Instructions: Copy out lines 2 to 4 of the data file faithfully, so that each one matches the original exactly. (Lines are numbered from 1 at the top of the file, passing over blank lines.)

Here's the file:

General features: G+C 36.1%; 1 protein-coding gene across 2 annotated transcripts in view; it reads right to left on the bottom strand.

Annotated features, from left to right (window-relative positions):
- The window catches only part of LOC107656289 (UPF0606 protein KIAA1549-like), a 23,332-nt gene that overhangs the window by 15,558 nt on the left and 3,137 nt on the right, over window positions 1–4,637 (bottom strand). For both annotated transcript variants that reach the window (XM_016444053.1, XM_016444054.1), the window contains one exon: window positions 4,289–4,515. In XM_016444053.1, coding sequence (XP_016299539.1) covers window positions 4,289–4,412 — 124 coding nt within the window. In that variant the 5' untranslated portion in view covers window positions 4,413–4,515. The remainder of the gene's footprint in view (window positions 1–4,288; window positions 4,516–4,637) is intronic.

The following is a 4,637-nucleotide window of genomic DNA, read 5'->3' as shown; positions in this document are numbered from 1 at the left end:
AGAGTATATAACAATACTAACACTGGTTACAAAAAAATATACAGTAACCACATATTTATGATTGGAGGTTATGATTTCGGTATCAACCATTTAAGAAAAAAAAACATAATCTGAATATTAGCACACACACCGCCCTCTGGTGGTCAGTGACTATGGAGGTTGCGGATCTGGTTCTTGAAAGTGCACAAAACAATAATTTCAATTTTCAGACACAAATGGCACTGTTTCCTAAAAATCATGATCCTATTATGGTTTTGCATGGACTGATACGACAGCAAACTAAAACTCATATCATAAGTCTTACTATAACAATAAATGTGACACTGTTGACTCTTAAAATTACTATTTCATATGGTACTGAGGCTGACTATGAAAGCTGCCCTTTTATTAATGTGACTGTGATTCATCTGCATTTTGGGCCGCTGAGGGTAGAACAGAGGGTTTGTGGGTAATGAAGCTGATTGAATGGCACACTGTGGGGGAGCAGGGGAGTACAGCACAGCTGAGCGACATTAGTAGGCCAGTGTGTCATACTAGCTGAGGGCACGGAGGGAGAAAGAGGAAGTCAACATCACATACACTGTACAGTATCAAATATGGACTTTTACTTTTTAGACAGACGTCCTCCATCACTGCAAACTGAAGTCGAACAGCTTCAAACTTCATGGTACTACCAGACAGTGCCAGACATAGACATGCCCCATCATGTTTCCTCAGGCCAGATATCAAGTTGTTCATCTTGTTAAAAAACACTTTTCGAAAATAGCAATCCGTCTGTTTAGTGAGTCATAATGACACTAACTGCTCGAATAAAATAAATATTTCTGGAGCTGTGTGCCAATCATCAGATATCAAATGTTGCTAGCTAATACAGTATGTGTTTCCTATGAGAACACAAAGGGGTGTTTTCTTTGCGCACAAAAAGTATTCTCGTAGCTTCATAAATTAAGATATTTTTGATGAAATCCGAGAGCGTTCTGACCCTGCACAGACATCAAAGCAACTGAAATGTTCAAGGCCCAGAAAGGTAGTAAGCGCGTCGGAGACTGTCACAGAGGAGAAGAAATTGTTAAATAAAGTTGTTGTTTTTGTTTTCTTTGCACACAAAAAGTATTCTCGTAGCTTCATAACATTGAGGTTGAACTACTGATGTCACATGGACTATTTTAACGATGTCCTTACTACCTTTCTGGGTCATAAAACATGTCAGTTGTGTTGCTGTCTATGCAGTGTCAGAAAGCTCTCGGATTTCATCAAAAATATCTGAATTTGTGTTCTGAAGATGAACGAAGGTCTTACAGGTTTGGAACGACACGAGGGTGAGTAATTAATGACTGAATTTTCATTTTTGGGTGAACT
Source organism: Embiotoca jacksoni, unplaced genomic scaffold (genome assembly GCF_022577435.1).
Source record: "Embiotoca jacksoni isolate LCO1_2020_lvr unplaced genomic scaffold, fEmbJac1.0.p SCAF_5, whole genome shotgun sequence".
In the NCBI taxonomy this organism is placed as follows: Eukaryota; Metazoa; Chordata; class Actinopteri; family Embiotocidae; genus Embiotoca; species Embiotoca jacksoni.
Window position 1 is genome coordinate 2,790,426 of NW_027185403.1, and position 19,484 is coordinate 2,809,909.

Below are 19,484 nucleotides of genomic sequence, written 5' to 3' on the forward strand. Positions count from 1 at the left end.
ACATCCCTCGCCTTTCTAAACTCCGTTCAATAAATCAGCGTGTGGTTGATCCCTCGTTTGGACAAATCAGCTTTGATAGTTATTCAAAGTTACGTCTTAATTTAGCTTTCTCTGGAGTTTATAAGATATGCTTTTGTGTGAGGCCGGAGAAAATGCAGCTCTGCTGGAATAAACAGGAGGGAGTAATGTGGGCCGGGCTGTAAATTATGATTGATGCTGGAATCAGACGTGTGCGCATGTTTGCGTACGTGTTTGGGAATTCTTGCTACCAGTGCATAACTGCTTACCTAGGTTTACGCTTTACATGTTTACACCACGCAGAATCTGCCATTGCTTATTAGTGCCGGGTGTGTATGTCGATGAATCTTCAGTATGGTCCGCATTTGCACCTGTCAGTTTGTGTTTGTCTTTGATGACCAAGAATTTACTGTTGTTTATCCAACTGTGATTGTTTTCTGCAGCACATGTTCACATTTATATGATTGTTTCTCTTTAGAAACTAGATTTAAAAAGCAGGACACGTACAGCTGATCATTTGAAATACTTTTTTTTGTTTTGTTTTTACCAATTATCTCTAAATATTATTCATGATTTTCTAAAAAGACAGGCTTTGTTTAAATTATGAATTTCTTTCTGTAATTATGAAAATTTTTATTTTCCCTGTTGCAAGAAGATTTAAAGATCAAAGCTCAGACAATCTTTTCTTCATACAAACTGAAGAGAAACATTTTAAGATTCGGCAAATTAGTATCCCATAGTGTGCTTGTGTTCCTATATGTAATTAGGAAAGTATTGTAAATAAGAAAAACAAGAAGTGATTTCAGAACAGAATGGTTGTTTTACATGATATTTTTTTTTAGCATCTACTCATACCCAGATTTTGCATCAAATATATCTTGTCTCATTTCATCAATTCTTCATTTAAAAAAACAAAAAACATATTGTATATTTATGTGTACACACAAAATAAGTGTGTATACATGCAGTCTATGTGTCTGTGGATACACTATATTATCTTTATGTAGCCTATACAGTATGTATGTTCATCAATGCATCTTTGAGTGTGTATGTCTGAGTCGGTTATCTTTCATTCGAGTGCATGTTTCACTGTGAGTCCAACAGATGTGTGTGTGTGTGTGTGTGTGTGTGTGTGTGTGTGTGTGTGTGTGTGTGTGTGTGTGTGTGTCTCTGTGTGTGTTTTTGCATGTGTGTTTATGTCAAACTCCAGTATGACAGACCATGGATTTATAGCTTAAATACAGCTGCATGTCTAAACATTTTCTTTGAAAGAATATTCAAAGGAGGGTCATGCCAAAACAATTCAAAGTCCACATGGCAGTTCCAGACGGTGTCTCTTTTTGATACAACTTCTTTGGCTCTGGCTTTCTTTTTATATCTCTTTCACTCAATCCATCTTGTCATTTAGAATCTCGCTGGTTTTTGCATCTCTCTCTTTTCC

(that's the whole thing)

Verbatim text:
Annotated features, from left to right (window-relative positions):
- The window catches only part of LOC107656289 (UPF0606 protein KIAA1549-like), a 23,332-nt gene that overhangs the window by 15,558 nt on the left and 3,137 nt on the right, over window positions 1–4,637 (bottom strand). For both annotated transcript variants that reach the window (XM_016444053.1, XM_016444054.1), the window contains one exon: window positions 4,289–4,515. In XM_016444053.1, coding sequence (XP_016299539.1) covers window positions 4,289–4,412 — 124 coding nt within the window. In that variant the 5' untranslated portion in view covers window positions 4,413–4,515. The remainder of the gene's footprint in view (window positions 1–4,288; window positions 4,516–4,637) is intronic.

The following is a 4,637-nucleotide window of genomic DNA, read 5'->3' as shown; positions in this document are numbered from 1 at the left end: